Flag of Columbus, Ohio

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City of Columbus
AdoptedJanuary 28, 1929
DesignA yellow, white, and red vertical triband with the Seal of Columbus on a blue field in the center

The flag of Columbus is the official municipal flag of Columbus, Ohio. Its current design is a yellow, white, red vertical triband with the city seal on a blue field. Officially, the flag was adopted in 1929, although it is unknown if the flag was ever flown when it was first adopted.

The city's first flag was adopted in 1912. The design consisted of the seal on a blue field. The second and current flag replaced this flag in 1929, but an unofficial flag similar to the one officially defined in legislation rose to higher prominence. Instead of a yellow, white, and red tricolor, it had a red, white, and blue tricolor. It remains unknown how this flag came to be, but after this anomaly was discovered, the city began flying the correct flag.

A redesign of the flag began in 2020. During the George Floyd protests, city mayor Andrew Ginther requested changes to the flag due to its use of imagery related to Christopher Columbus.

Design and symbolism[edit]

The flag flown alongside the American flag

The chrome yellow, white, and scarlet red triband (officially a 1:2:1 proportion, but is often made a 1:2.3:1 proportion to fit the seal) is a reference to Spain, who funded Christopher Columbus' expeditions to the Americas. Columbus, the namesake of the city, is also referenced near the center of the seal, where a ship of his fleet is depicted. The ship is completely enclosed in a circular yellow border. Surrounding this is a shield modeled on the design of the Flag of the United States, with 13 red and white stripes and 12 white stars (6 on either side of the ship design) on a dark blue background.[1] The city flag's dimensions of 10:19 are also related to the United States flag. Instead of directly stating the proportions, the municipal code of Columbus mandates that the flag be of the same proportions of the United States flag,[2] which was specified to be 20 by 38 (often simplified to 10 by 19) in a 1959 executive order following the admission of Hawaii to the Union.[3] Perched on top of the shield is an eagle with outstretched wings, yet another example of American symbolism. Behind the eagle is the dome of the Ohio State Capitol building, denoting Columbus' importance as Ohio's capital city. Just above the dome is the text "Columbus, Ohio" in yellow old English font. Encircling all the seal's elements mentioned above are 16 yellow five-pointed stars and a half-wreath of buckeye leaves. The eagle is grasping onto a single yellow star, which, with the additional 16 stars, represents Ohio as the seventeenth state to join the Union. The buckeye leaves are another representation of Ohio, as it is the state tree.[4][5] The seal, adopted in 1912, originally did not contain the blue field. On December 9, 1958, the entire emblem was adopted as the city's seal. Originally, it was only regarded as the coat of arms. The official description of the seal allows for some artistic interpretation, and thus different versions of it have been designed.[1]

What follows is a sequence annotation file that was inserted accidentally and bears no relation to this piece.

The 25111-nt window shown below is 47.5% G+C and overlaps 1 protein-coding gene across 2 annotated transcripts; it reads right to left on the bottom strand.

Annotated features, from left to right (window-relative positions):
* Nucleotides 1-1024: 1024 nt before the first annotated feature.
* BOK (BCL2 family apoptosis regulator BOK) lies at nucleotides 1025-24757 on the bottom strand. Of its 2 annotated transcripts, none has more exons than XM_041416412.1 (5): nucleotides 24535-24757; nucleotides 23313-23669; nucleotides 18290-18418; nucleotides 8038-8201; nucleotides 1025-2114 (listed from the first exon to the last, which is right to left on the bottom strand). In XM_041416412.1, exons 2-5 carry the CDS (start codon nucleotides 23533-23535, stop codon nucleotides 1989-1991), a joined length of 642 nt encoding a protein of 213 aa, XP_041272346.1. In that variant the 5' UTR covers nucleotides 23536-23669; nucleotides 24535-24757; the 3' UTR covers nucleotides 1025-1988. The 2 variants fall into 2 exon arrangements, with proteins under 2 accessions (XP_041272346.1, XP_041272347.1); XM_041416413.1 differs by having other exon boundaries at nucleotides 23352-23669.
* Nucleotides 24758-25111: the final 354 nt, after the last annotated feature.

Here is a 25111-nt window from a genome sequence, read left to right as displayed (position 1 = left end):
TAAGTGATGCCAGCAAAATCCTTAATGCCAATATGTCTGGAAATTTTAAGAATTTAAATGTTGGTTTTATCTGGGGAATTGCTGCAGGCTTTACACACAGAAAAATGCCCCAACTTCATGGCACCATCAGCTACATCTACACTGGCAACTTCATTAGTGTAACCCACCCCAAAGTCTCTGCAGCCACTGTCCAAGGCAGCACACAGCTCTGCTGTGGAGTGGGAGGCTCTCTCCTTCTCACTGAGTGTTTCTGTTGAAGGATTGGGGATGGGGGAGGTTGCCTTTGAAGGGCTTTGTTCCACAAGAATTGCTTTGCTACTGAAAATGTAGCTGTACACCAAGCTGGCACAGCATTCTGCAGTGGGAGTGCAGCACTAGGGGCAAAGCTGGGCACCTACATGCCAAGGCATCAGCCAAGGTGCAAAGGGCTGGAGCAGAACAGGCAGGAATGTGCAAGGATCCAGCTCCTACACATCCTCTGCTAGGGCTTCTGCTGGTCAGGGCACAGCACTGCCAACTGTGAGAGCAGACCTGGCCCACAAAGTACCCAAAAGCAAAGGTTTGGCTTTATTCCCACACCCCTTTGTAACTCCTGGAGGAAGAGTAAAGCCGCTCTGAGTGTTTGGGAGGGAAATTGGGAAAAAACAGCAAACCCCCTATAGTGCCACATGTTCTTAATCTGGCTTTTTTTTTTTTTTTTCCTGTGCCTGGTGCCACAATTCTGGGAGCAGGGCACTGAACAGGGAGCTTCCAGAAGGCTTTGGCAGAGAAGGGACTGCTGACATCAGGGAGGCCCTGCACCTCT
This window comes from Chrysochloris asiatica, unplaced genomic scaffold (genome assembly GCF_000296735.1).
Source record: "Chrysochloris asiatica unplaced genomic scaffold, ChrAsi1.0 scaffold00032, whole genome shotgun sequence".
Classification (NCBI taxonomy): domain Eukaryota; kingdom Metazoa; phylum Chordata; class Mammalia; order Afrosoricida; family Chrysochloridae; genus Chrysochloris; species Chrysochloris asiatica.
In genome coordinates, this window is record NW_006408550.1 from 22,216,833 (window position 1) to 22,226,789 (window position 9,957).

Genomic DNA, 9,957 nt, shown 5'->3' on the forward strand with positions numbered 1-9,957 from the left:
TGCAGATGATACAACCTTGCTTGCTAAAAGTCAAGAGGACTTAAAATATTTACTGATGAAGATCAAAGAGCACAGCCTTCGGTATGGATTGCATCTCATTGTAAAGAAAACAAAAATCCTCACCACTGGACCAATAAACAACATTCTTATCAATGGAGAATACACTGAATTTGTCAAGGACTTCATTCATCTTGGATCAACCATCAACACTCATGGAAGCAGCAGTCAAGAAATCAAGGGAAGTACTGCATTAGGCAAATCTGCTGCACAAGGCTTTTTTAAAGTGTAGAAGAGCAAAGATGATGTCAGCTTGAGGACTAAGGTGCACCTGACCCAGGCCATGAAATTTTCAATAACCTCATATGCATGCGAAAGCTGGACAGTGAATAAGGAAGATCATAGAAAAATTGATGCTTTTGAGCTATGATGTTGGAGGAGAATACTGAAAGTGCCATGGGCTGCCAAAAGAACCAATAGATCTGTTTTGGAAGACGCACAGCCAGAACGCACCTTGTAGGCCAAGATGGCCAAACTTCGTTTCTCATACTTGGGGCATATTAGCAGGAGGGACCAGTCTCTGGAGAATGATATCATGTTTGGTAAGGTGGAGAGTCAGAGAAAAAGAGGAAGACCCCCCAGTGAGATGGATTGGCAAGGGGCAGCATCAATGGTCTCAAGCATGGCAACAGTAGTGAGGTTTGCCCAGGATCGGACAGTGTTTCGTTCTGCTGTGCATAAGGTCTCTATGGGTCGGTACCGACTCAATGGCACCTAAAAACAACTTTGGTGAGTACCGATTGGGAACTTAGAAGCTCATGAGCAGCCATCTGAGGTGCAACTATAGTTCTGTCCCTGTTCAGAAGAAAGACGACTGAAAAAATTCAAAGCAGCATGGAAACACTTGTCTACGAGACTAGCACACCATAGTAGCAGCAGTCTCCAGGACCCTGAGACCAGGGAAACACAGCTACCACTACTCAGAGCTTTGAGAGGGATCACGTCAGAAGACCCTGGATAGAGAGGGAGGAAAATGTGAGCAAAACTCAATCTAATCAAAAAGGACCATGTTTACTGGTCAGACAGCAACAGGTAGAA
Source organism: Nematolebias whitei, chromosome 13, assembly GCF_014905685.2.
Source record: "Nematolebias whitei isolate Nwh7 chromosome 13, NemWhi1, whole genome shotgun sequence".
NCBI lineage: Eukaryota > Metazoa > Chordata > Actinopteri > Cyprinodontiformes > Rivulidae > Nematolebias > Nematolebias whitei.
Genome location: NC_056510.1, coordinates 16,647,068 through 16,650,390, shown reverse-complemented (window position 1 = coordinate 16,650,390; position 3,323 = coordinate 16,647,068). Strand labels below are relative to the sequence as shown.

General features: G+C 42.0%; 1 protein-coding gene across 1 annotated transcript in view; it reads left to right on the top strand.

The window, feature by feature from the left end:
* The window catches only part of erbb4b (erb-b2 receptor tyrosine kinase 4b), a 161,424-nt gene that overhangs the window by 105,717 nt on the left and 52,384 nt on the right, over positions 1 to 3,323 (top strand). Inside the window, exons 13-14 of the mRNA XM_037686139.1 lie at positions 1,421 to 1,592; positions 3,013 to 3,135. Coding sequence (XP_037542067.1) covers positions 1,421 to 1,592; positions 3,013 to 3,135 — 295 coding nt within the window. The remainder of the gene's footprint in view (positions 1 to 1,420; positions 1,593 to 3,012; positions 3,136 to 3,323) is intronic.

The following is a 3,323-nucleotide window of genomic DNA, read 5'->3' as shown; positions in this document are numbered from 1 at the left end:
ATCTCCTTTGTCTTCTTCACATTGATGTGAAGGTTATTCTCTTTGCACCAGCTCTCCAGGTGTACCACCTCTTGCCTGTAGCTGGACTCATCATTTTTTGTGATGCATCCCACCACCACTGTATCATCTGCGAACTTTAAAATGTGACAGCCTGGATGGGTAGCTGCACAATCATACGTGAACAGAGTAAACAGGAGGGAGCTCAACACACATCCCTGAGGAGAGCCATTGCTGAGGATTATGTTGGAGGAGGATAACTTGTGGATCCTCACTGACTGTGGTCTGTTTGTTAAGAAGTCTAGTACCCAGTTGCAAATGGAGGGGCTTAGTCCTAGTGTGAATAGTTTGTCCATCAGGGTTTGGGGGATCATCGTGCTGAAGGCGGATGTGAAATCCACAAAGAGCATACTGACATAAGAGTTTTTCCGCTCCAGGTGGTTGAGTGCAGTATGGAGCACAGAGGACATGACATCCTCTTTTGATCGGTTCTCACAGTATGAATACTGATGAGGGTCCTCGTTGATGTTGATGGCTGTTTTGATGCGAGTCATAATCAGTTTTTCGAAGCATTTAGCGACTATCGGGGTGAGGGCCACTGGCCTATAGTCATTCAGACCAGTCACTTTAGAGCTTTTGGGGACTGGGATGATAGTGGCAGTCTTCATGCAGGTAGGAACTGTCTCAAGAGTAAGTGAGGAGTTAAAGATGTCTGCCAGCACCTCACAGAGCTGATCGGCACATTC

The flag's design has been criticized for its celebration of Christopher Columbus, a controversial figure due to his violent tendencies towards natives and colonizers[6] and for his involvement in the Atlantic slave trade.[7] The city has been removing its references to the explorer; following the 2020 George Floyd protests, the city also announced it was looking into changing the city seal and flag, removing its reference to Christopher Columbus.[8]


First flag[edit]

First flag, used from 1912 to 1929

The first flag of Columbus simply consisted of the current seal on a blue field. It was adopted on February 12, 1912, after a committee summoned by the city council chose it.[1] This date is agreed upon by almost all sources regarding the flag, but one 1962 city publication noted the adoption date was September 12, 1912. The resolution adopting the flag read:[9]